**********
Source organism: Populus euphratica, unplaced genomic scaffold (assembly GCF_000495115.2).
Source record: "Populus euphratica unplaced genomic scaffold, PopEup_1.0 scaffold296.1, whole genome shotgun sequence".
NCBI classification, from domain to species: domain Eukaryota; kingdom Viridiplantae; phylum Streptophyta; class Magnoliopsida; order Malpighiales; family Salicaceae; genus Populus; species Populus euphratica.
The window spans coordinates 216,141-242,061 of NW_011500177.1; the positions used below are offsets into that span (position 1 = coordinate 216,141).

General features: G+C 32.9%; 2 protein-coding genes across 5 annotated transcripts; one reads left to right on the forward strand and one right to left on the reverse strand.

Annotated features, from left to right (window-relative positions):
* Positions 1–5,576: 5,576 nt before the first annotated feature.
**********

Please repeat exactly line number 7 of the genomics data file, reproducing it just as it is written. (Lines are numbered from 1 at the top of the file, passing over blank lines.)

* Positions 1–5,576: 5,576 nt before the first annotated feature.